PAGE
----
It's pretty baffling. I actually spoke on a panel at a Texas alumni event in New York right before the season, and as soon as I said the words "Greg Davis," people started booing. Are you kidding me? Are first impressions that hard to change? Davis was an understandable scapegoat when Chris Simms failed to live up to the hype and Oklahoma kept beating the 'Horns -- but that was eight years ago. Since that time, Texas has produced two of the most dominant quarterbacks in history -- two completely different players, mind you -- which wouldn't have happened without Davis. I don't necessarily consider him a "guru," because most of the spread and zone-read elements he employed were imported from elsewhere, but he did an excellent job of molding his offense to those players' strengths and keeping opponents off-balance with his play-calling.

Obviously, this year got off to a rough start, in part because the 'Horns got away from what they did so well the past eight years. But I had a feeling Davis would use the bye week and come back with some wrinkle against Nebraska, and he did. Using Garrett Gilbert as a runner clearly caught the Huskers off guard at the outset, and it brought back many of those same delayed draws and misdirection plays that worked so well with Young and McCoy. Now, having said that, Gilbert and the offense didn't do a whole lot in the second half, and this is by no means an explosive unit. Much like Florida, Texas inexplicably lacks firepower at the skill positions right now. But we began to see a new identity take hold in Lincoln, and I'm not surprised, because Mack Brown's teams often gain steam after the Oklahoma game. Guess who plays a big role in that?

Your suggested four-way tie at the top of the Big Ten is impossible, since Iowa still plays both Wisconsin and Ohio State. After those two games, at least one of those three teams will have two Big Ten losses. -- Keith Williams, Chicago

I never said it had to be those particular teams. Where's your respect for 2-0 Purdue?

(Just kidding. You're right. I goofed.)

Hey Stewart. I am a big proponent of a playoff. I am trying to figure out the impact of Boise State possibly being in a national-title game. If they make it, I am afraid that the BCS people will say "Look, see, even Boise can get in the national title game, so there is no more crying needed about a playoff." Yet I could see the presidents of a one-loss Oregon or Alabama or Ohio State screaming about a Boise or TCU getting in and crying out to their fellow BCS colleagues that a playoff is needed. If Boise or TCU makes it in, which of these two sentiments do you think is more likely to be voiced? -- Bryce S., Orting, Wash.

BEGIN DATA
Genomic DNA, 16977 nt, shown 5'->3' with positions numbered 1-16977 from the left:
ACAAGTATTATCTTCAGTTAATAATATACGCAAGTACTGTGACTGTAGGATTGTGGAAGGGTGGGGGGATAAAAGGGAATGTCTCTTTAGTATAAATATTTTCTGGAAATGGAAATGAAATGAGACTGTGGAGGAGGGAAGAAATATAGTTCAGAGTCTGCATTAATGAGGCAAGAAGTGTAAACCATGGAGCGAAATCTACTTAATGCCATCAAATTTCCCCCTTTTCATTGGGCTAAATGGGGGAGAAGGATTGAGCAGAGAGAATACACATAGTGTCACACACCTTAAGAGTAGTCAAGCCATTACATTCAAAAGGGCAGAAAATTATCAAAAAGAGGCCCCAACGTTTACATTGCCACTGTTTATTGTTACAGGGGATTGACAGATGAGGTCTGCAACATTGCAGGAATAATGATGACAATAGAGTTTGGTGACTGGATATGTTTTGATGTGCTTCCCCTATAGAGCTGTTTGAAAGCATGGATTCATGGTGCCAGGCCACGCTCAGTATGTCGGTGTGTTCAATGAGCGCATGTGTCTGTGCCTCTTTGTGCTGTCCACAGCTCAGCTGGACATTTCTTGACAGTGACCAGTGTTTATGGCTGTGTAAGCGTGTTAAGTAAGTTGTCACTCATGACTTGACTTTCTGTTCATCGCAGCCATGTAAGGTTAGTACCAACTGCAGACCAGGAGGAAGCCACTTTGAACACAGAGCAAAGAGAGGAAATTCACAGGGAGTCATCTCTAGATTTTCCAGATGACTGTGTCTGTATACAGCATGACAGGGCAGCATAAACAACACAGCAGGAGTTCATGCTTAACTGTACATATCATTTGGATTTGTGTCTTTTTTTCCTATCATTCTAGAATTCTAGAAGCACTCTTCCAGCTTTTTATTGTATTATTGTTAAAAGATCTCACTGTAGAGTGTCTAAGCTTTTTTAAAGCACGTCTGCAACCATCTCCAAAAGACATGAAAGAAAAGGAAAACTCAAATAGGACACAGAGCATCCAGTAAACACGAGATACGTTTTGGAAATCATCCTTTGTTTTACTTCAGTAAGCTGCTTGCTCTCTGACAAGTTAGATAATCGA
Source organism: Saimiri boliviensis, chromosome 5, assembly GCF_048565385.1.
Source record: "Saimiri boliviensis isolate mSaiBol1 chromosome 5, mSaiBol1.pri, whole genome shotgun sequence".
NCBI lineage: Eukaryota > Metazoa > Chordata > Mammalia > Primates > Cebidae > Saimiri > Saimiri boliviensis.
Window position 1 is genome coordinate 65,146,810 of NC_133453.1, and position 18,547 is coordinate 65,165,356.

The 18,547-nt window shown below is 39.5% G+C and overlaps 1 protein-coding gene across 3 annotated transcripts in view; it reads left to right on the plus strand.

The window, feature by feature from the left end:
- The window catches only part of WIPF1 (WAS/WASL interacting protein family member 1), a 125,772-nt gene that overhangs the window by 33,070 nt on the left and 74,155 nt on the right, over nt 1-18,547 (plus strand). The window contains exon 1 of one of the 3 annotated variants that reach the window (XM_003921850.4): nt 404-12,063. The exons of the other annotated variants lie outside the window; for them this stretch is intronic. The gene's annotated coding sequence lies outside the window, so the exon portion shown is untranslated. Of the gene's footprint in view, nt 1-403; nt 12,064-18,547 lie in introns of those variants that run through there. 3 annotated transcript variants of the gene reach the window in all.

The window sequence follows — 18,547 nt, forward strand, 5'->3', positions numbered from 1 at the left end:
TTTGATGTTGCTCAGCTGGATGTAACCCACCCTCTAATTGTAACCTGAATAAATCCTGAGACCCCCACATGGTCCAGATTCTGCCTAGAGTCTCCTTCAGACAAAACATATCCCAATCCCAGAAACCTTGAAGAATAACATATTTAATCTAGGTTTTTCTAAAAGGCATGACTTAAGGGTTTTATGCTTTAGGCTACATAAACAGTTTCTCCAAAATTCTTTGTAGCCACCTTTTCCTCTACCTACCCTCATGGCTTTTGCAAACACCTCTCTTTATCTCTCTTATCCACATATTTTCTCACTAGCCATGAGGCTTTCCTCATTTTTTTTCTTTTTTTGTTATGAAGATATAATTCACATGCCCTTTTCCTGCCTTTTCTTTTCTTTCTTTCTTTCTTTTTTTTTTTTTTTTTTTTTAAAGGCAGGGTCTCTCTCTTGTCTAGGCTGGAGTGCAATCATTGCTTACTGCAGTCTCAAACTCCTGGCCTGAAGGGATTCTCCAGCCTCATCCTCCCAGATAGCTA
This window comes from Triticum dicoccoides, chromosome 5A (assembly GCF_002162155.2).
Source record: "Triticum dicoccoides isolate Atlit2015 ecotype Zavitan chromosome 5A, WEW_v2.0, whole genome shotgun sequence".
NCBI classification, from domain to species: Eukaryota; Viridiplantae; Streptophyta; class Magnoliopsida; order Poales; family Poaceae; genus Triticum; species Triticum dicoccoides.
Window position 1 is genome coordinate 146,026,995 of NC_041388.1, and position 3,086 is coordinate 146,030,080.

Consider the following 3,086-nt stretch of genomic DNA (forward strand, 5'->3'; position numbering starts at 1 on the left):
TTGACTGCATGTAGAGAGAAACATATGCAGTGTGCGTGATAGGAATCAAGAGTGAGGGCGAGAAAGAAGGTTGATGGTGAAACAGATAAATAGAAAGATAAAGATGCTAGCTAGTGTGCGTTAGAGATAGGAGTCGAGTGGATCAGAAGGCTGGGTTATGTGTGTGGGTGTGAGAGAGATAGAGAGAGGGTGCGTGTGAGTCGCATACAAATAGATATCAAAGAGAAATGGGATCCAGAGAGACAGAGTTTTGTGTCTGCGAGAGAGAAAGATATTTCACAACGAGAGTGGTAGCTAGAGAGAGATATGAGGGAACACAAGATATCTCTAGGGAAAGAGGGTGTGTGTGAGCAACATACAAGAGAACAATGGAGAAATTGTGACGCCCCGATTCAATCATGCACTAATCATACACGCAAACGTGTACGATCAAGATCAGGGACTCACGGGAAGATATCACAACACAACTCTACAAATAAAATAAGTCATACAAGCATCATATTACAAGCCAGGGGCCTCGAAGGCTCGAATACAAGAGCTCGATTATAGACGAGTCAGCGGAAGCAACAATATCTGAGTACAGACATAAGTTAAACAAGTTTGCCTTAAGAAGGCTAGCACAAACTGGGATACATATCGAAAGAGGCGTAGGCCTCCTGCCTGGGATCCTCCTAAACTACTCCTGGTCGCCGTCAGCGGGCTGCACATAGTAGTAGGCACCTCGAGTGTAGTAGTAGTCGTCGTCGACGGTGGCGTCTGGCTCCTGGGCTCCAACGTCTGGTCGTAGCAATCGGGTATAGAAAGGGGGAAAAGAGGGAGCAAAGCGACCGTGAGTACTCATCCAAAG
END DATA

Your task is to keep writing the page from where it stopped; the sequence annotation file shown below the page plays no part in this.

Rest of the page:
The former. Over the years, lots of coaches, ADs and presidents from lots of "snubbed" teams have cried out to their fellow colleagues, and all it's resulted in is more and more extensions of the current system. In fact, a Boise State or TCU appearance would help take the political heat off the BCS honchos, who could turn around and say, "Look, we told you, the system is perfectly fair." As I wrote on Twitter, every year, people try to dream up the most chaotic scenario possible in the hopes of blowing up the BCS. Folks, we've had 12 years of every mind-numbing scenario imaginable, from Nebraska (2001) and Oklahoma (2003) getting in despite blowout losses the week before, to Miami (2000) and Texas (2008) getting edged out by teams they beat on the field, to USC/Oklahoma/Auburn in '04 to the jumble of two-loss teams in '07, and none have caused any significant change besides tweaking the formula and adding a fifth BCS game.

The only "scenario" that will motivate presidents and commissioners to mess with the current system is if you, the fans, stop caring about college football -- and obviously that hasn't happened. Now, if TCU and Boise State BOTH made the game? The TV ratings might just be so embarrassingly low that ESPN would step in and demand a change. But for the same reasons that matchup would be so unappealing to fans, voters -- who themselves are fans at heart -- aren't going to let it happen. Jerry Palm says there's only a 10 percent chance Boise even makes it, so I don't know why we're even pondering either possibility.

Except, of course, for the fact that it's a 100-percent possibility in my world.

Do you know how a Big East fan can send a "Get Well Soon" card to Eric LeGrand? Last year's tragedy at UConn, and now this nightmare at Rutgers ... regardless of our intense rivalries on the field, we are all brothers in life. -- WVU California Bear, Palm Springs, Calif.

Rutgers fans, West Virginia fans and any other fans who read the awful news of LeGrand's paralysis can send him get-well wishes here.

We all love watching football, but with it comes the scary reality that all those 18- to 23-year-olds who provide us our Saturday entertainment are forever a play away from a potentially life-changing injury.

Get well, Eric. Our thoughts are with you.